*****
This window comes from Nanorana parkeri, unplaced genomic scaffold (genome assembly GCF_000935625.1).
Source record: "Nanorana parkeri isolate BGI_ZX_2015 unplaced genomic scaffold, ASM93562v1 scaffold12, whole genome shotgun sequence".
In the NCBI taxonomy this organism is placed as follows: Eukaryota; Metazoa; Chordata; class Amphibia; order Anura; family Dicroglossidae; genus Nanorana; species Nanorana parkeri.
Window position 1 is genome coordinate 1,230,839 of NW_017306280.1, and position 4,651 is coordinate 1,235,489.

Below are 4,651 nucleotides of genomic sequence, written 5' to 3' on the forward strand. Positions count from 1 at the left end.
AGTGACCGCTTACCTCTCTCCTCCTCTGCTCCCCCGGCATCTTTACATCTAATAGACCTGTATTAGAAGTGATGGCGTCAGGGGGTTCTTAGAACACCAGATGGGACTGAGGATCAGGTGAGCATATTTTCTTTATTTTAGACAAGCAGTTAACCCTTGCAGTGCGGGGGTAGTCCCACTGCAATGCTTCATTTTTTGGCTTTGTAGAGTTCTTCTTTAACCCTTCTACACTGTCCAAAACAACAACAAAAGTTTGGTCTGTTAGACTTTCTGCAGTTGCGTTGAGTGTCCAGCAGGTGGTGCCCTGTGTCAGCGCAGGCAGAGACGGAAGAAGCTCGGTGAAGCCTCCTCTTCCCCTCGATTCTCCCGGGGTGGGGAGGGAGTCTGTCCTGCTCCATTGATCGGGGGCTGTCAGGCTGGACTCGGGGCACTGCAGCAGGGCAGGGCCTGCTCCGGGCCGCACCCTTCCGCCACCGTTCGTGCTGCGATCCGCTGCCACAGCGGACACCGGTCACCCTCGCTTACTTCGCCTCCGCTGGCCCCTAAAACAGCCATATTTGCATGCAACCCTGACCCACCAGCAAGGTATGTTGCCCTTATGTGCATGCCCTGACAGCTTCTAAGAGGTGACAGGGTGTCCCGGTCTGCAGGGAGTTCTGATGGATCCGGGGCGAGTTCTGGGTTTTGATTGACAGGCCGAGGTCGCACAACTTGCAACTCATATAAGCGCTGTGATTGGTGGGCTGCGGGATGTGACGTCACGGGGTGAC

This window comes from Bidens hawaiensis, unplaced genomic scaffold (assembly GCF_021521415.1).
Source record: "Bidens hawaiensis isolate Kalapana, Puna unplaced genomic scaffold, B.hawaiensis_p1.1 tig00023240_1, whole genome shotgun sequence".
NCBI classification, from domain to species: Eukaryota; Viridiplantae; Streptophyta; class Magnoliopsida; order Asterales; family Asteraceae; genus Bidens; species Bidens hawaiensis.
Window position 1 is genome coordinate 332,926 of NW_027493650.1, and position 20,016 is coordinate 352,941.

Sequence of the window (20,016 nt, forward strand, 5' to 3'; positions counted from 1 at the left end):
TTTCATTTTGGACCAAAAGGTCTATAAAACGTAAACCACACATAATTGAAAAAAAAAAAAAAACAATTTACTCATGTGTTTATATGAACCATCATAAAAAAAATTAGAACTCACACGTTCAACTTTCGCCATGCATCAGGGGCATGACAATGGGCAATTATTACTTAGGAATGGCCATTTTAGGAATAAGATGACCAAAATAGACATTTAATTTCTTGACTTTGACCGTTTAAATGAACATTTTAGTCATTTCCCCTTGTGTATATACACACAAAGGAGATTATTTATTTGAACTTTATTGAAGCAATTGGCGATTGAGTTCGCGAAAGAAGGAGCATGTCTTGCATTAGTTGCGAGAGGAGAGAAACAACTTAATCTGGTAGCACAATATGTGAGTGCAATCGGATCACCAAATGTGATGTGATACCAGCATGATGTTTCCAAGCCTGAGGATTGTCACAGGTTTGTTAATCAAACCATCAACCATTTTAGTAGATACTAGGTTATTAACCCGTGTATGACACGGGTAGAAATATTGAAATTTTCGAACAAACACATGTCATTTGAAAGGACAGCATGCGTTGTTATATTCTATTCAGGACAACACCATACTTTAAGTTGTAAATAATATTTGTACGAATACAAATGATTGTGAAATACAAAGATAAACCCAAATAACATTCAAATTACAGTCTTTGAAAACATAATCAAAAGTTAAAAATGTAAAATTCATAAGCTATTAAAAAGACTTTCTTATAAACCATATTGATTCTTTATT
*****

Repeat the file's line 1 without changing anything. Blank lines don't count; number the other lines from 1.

This window comes from Nanorana parkeri, unplaced genomic scaffold (genome assembly GCF_000935625.1).